Chemotherapy for metastatic prostate cancer

Chemotherapy is a common treatment for metastatic or advanced prostate cancer. Chemotherapy uses anti cancer drugs to destroy prostate cancer cells. The drugs circulate throughout the body in the bloodstream. The most common type of chemotherapy used for prostate cancer is docetaxel. 

Metastatic prostate cancer is a cancer that began in the prostate and has spread to other parts of the body such as the bones. 

Aim of chemotherapy

Chemotherapy for metastatic prostate cancer can help relieve symptoms. It can also help to control the cancer and improve your quality of life. But it can’t cure metastatic prostate cancer.

What chemotherapy will I have?

The most common types of chemotherapy treatment for metastatic prostate cancer are:

  • docetaxel (Taxotere)
  • cabazitaxel (Jevtana)

You usually have docetaxel first. You may have this with hormone therapy and steroids. 

And then you might have cabazitaxel if your cancer continues to grow after you've had treatment with docetaxel.

Before you start chemotherapy

You need to have blood tests to make sure it’s safe to start treatment. You have these either a few days before or on the day you start treatment. You have blood tests before each round or cycle of treatment.

Your doctors and pharmacists work out your chemotherapy dose based on your blood cell levels, and your weight, height and general health.

How you have chemotherapy

You have docetaxel and cabazitaxel directly into your bloodstream through a drip (intravenously).

Into your bloodstream

You have the treatment through a drip into your arm or hand. A nurse puts a small tube (a cannula) into one of your veins and connects the drip to it.

You might need a central line. This is a long plastic tube that gives the drugs into a large vein, either in your chest or through a vein in your arm. It stays in while you’re having treatment, which may be for a few months.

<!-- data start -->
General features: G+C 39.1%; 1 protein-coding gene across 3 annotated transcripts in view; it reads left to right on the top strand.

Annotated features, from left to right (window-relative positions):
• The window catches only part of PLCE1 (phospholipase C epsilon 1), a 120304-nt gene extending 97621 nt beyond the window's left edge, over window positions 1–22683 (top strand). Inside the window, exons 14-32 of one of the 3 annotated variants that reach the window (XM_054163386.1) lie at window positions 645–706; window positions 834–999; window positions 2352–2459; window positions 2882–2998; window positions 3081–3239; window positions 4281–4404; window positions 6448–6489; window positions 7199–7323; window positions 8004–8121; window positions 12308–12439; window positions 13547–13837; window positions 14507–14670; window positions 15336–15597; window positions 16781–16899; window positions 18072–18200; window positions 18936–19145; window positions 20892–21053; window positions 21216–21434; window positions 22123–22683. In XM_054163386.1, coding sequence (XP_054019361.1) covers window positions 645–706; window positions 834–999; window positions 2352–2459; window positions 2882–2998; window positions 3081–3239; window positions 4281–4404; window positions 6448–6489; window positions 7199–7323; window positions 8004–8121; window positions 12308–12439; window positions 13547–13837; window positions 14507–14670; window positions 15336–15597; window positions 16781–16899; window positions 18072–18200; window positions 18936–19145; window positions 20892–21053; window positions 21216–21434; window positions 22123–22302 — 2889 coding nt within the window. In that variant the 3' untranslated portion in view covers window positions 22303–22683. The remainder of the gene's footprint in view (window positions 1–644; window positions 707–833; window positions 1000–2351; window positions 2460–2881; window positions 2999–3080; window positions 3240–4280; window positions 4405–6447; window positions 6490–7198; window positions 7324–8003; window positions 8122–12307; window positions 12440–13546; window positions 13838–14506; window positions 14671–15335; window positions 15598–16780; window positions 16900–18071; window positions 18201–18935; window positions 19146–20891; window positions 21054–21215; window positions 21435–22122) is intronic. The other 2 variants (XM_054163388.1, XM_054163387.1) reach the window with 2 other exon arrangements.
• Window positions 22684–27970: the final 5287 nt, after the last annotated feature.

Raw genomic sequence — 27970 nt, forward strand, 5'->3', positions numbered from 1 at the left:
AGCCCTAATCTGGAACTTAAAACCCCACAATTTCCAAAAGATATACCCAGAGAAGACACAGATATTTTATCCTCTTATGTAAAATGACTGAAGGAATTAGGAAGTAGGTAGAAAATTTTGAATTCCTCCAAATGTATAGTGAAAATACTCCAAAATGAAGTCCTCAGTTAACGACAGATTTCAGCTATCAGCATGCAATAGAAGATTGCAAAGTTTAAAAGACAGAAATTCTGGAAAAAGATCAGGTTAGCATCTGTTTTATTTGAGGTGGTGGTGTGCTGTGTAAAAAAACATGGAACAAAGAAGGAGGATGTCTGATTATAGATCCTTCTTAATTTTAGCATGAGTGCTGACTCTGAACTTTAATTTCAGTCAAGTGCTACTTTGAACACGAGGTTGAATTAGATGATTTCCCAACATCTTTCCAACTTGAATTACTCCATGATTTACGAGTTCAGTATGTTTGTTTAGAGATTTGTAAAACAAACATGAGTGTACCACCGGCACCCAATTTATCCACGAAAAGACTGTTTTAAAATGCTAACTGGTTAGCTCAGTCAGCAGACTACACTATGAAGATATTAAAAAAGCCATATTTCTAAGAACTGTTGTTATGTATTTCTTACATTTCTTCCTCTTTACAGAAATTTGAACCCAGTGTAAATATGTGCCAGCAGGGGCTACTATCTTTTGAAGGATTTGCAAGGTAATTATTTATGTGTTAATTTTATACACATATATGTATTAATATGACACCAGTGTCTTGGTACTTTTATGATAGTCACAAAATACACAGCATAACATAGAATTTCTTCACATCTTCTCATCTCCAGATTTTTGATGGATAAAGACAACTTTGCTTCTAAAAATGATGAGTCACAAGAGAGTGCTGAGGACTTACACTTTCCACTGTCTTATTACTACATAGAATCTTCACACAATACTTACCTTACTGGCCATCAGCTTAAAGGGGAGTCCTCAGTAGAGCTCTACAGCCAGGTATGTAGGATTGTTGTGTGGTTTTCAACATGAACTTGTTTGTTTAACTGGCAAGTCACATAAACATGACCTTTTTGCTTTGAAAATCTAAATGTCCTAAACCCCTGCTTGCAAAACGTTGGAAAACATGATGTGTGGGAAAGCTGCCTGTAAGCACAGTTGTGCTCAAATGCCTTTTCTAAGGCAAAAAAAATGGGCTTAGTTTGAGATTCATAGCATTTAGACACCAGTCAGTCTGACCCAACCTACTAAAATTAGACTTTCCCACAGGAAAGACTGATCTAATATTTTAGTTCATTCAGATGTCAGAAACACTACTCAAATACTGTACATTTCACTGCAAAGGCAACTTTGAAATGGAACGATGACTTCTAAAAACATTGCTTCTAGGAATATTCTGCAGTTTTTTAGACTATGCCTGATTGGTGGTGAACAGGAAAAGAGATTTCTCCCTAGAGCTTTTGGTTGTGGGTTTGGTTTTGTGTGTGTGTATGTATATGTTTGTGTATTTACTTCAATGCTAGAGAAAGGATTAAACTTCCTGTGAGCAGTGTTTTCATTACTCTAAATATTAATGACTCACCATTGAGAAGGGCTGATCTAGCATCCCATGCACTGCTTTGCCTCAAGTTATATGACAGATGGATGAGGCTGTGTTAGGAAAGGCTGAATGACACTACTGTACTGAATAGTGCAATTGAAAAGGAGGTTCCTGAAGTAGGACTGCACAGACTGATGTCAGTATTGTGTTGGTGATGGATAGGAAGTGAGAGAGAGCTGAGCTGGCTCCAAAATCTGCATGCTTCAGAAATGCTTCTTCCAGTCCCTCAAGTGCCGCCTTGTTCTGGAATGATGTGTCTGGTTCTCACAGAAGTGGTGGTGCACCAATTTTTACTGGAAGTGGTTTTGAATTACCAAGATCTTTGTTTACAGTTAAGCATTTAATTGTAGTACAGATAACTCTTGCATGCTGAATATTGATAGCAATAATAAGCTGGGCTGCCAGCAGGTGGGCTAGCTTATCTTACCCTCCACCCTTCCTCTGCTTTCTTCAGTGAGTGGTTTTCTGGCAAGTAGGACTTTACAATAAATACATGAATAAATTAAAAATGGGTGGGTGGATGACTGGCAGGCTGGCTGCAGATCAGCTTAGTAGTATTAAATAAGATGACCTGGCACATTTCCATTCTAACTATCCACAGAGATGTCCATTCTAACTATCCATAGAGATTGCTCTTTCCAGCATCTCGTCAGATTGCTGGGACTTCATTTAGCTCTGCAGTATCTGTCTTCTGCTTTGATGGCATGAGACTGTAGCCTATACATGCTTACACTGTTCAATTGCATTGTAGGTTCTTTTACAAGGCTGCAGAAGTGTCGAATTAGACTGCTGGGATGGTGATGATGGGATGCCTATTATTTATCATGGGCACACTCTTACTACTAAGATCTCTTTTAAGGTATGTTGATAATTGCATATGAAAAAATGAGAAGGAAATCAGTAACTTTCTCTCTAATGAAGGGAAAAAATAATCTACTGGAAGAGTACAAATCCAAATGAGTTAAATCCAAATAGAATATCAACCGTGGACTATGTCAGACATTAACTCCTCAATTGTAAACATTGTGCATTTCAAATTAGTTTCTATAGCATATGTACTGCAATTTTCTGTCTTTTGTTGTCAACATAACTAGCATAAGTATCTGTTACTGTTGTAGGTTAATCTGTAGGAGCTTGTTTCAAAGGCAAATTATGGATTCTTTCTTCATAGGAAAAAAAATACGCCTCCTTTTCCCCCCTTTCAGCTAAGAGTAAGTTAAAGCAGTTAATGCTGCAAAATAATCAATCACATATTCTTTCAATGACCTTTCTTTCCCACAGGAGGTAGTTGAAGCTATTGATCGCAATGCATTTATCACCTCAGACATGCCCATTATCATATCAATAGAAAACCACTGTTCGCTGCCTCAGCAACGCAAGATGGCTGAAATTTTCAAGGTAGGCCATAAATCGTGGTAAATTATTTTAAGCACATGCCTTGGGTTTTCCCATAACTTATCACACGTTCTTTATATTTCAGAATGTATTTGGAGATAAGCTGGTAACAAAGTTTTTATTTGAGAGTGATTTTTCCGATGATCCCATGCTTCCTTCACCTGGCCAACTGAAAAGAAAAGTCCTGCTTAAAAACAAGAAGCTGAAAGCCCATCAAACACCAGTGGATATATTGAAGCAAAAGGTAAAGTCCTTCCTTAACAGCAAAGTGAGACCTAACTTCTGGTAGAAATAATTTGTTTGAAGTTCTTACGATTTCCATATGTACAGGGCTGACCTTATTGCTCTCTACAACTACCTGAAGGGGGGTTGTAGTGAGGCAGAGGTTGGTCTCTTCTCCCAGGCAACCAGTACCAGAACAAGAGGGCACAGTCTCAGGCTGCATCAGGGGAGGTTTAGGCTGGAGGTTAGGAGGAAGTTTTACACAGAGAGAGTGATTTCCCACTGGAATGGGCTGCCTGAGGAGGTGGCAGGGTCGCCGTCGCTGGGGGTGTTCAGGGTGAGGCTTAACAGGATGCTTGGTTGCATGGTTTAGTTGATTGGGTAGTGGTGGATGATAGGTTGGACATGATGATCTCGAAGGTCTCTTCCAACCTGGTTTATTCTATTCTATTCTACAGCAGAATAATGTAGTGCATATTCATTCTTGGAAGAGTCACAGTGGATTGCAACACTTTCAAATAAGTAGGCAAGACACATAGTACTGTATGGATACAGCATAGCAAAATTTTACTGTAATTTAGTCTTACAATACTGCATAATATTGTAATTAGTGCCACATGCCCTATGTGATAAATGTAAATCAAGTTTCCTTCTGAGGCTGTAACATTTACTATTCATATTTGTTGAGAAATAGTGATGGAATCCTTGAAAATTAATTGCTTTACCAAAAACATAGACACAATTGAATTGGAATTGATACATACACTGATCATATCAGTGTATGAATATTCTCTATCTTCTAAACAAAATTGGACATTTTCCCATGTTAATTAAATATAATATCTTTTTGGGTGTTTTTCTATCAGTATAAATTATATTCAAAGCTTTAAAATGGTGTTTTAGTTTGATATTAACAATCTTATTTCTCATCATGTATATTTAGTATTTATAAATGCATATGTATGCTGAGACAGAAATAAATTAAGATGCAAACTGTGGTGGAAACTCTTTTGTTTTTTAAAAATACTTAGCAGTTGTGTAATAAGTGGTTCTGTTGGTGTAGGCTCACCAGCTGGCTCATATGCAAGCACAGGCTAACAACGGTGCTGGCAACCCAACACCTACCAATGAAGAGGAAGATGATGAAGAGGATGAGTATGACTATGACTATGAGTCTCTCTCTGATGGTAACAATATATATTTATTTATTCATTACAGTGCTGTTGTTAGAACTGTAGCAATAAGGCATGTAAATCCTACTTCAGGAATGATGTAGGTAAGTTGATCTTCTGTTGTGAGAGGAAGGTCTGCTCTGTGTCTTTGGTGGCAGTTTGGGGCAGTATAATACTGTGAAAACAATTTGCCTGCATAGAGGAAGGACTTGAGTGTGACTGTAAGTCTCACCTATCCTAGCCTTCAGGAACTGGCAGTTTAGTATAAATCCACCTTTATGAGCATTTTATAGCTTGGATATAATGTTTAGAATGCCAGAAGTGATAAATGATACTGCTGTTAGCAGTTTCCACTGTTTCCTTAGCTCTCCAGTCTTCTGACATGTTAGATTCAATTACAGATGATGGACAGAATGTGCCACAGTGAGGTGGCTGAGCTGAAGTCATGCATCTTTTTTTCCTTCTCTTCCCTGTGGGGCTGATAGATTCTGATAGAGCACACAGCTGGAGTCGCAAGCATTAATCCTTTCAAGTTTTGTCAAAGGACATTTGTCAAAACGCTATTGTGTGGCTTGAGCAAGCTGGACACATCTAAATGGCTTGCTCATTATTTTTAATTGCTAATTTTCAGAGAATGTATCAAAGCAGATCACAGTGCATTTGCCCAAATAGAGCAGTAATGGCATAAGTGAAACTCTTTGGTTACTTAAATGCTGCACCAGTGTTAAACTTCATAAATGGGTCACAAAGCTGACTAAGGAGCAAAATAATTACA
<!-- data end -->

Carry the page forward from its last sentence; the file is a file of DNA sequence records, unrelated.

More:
When you have it

You usually have chemotherapy as cycles of treatment. Each cycle is usually a 3 week period. This means that you have a docetaxel or cabazitaxel drip once every 3 weeks.

Where you have chemotherapy

You usually have treatment into your bloodstream at the cancer day clinic. You might sit in a chair for a few hours so it’s a good idea to take things in to do. For example, newspapers, books or electronic devices can all help to pass the time. You can usually bring a friend or family member with you.

You have some types of chemotherapy over several days. You might be able to have some drugs through a small portable pump that you take home.

For some types of chemotherapy you have to stay in a hospital ward. This could be overnight or for a couple of days.

Some hospitals may give certain chemotherapy treatments to you at home. Your doctor or nurse can tell you more about this.

Dietary or herbal supplements and chemotherapy

Let your doctors know if you:

  • take any supplements
  • have been prescribed anything by alternative or complementary therapy practitioners

It’s unclear how some nutritional or herbal supplements might interact with chemotherapy. They could be harmful.

Side effects

Common chemotherapy side effects include:

  • feeling sick
  • loss of appetite
  • losing weight
  • feeling very tired
  • a lower resistance to infections
  • bleeding and bruising easily
  • diarrhoea or constipation
  • hair loss
Contact your doctor or nurse immediately if you have signs of infection. These include a temperature above 37.5C or below 36C, or generally feeling unwell. Infections can make you very unwell very quickly.

Side effects depend on:

  • which drugs you have
  • how much of each drug you have
  • how you react

Tell your treatment team about any side effects that you have.

Last reviewed: 
21 Jul 2022
Next review due: 
21 Jul 2025
  • Cabazitaxel for hormone-relapsed metastatic prostate cancer treated with docetaxel
    National Institute for Health and Care Excellence (NICE), 2016

  • Hormone-sensitive metastatic prostate cancer: docetaxel
    National Institute for Health and Care Excellence (NICE), January 2016

  • Cabazitaxel
    Scottish Medicines Consortium (SMC), December 2016

     

  • Prostate cancer: diagnosis and management
    National Institute for Health and Care Excellence (NICE), 2016. Last updated 2021

  • Electronic medicines compendium (eMC)

    Accessed July 2022

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